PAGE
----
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Get Executive Support

No. 1 in a series of five articles for finding the right employee recognition partner


By Chris Drysdale      Illustration by Abbey Lossing

Whether you’re hiring a recognition partner to improve workplace culture, solve a problem like low engagement, or simply update an ineffective program, you’ll need executive support. That means more than just a casual nod of approval and a budget. Your executive sponsor needs to understand your organization’s unique people-related problems and opportunities and be all-in, 100% committed to recognition as a solution. Because you’ll depend on them to model good behavior, champion participation, and lead by example. If you’re convinced of the value of employee recognition yourself, but you don’t have a devoted and enthusiastic executive sponsor (yet), here are some facts and figures that will help you get one.

Rally Leaders


Convince all the leaders you can.

Before we begin, bear in mind that the information in this article will help you identify opportunities to improve culture and convince your leader to support the cause of employee recognition. But why stop there? If you’re looking to affect real culture change, the more executives you have on board, the better.

Consider making the case for recognition not only to your boss, but to other groups of leaders as well—perhaps even to your entire executive committee. Not all leaders will respond the same way. So the wider you cast your net, the more likely you are to find leaders who catch recognition fever. Add them to your front-line recognition champions, and soon you’ll have a small army of enthusiasts to help you promote the cause of recognition in your workplace.

Along the way, remember to let the conversation flow both ways. Don’t just present to leaders, invite them to co-create with you. Have casual conversations to discover how they feel about employee recognition in general. Any preconceived notions, good or bad? Any expectations? Ask your leaders about their business goals and priorities. Then use what you learn to show how recognition can help them achieve the things they care about most.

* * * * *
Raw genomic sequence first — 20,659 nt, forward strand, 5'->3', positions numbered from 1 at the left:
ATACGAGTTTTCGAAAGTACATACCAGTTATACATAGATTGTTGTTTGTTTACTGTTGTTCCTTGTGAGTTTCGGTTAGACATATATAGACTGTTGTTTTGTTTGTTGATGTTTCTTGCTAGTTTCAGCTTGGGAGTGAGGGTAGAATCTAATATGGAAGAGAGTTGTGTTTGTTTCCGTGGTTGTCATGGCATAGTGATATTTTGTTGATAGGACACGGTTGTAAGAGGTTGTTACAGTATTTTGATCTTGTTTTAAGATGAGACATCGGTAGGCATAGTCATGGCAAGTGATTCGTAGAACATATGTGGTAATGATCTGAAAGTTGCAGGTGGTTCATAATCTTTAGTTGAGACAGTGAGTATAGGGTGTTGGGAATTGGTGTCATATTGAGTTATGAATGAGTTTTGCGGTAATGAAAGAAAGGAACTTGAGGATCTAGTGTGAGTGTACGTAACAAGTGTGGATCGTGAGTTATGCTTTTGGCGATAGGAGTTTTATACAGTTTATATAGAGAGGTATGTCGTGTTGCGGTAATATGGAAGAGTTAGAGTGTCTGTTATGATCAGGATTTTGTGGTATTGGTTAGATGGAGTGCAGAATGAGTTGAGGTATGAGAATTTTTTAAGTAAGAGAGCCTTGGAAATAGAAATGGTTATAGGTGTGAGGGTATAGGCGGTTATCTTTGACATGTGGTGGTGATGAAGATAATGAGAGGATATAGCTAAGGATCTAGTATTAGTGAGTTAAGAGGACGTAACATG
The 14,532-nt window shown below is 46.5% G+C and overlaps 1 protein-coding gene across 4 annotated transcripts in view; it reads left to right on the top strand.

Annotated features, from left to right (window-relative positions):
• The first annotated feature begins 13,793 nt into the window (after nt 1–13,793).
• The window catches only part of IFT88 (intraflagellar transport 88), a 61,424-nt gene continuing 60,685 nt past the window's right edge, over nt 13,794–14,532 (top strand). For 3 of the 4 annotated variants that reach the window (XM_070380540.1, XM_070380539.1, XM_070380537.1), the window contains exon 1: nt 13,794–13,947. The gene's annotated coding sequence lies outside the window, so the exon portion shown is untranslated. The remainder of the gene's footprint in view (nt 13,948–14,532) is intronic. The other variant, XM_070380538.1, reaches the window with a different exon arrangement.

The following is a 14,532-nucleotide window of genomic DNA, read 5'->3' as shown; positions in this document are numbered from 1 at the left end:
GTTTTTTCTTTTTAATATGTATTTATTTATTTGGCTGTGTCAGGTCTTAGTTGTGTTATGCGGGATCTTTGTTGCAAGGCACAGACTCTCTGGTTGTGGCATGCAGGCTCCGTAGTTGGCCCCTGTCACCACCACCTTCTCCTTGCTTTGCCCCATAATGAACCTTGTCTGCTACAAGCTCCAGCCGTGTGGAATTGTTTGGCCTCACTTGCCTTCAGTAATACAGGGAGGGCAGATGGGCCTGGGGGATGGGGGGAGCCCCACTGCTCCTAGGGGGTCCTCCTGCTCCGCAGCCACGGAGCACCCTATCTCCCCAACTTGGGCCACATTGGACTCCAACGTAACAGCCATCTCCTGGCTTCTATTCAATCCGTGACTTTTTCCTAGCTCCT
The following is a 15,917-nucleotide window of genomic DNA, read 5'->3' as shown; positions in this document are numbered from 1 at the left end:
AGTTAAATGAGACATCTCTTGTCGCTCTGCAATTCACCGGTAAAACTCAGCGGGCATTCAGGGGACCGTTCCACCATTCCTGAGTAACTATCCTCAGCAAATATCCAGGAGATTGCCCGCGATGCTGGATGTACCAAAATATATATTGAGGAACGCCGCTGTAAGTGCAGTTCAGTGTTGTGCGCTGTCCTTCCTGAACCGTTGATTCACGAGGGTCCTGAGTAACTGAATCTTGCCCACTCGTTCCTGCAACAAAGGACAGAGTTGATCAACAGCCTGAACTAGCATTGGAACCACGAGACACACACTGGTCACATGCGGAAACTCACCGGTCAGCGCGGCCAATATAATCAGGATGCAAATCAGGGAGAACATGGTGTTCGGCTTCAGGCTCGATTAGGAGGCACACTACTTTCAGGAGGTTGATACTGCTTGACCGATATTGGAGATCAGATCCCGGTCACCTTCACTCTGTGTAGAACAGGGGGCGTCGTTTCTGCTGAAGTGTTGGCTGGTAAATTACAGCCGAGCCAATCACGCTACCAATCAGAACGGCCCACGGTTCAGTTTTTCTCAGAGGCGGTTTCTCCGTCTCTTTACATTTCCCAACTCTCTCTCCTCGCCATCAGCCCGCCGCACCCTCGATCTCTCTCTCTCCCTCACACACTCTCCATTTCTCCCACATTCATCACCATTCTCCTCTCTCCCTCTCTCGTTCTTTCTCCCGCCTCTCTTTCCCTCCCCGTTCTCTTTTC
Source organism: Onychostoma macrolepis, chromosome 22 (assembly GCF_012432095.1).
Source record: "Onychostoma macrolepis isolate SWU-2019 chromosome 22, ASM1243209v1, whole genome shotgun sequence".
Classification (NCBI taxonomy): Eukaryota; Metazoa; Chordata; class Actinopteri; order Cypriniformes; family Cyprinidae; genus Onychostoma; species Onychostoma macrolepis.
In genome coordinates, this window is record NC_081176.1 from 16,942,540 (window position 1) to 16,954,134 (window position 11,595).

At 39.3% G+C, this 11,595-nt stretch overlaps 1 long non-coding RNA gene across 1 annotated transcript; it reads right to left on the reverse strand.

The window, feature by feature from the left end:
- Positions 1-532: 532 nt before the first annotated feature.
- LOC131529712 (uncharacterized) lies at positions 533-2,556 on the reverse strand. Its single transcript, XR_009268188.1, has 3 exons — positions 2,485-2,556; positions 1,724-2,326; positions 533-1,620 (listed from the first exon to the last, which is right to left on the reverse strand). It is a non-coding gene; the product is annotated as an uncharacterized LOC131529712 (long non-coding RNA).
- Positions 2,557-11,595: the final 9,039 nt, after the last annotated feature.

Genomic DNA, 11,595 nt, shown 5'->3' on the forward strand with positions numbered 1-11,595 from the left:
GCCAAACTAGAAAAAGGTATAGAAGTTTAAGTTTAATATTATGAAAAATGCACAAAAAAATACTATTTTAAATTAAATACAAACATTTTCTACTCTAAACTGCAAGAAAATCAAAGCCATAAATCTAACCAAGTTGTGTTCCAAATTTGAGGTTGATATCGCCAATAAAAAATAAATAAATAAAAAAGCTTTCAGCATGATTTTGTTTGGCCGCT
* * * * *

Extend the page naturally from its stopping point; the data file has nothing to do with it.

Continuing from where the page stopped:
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Think Like a CEO


Show them the money.

A thriving corporate culture improves business results. And nothing improves culture like powerful employee recognition experiences. That’s the essential business case for recognition in fourteen words. But those words deserve some evidence. So here we go.

According to Gartner, the top priorities for CEOs are growth and profitability.1 No surprise there. After all, an organization that does everything else right, but loses money, is pretty much a failure. But that doesn’t mean money is the only thing executive leaders have to worry about. They also have to think about where money comes from. And that’s people.


“TAKE CARE OF YOUR EMPLOYEES AND THEY WILL TAKE CARE OF YOUR BUSINESS.”
—RICHARD BRANSON

Most leaders agree that the sources of profitability—great ideas, products, innovation, delivery, service—all come from people. And not just any people, but enthusiastic, purpose-driven, healthy, happy, and motivated people. The kind of people you get when your corporate culture is the ideal breeding ground for success. Culture is the heart and soul of your organization, the sum of all of the values, traditions, beliefs, behaviors, attitudes, and interactions that define your work environment. Culture is all about the day-to-day employee experience—how it feels to work at your organization. The culture you envision, design, and bring to life is literally the key to a thriving workforce. And a thriving workforce is the key to a healthy bottom line.


TALK COST-TO-BENEFIT RATIO.

Now that you have the building blocks for a discussion with leaders about the value of a thriving corporate culture, the next logical question is what’s the most cost-effective path to a great culture? Recruiting? Leadership training? Remodeling your physical space? Articulating your purpose? Adding a gym or daycare center? Improving pay and benefits? These and hundreds of other things affect culture. But they don’t all share the same cost-to-benefit ratio. Not by a long shot.

The fact is nothing delivers a more instant positive impact on workplace culture as simply and cost-effectively as employee recognition. Recognition delivers more than a return on investment. It delivers a return beyond investment. With the facts, figures, and insights that follow, you’ll be able to convince even the most financially-minded leader to stop thinking of recognition as a “soft benefit” and see it as a driver of success across the organization. First, read this article. Then, use our handy Discussion Guide to share what you’ve learned with your leader(s).

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Three Must-Haves


ROI no executive can resist.

How can you help show-me-the-money leaders see the light? Focus on the three big returns on your recognition investment: Keeping good people, increasing output, and growing the bottom line.


1. KEEPING GOOD PEOPLE

According to Gallup, voluntary turnover (people choosing to leave) costs businesses $1 trillion per year.2 And those are just the U.S. numbers. Scale that cost out to the rest of the planet, and you can see a worldwide business cost drain. Here's how it breaks down for an individual organization: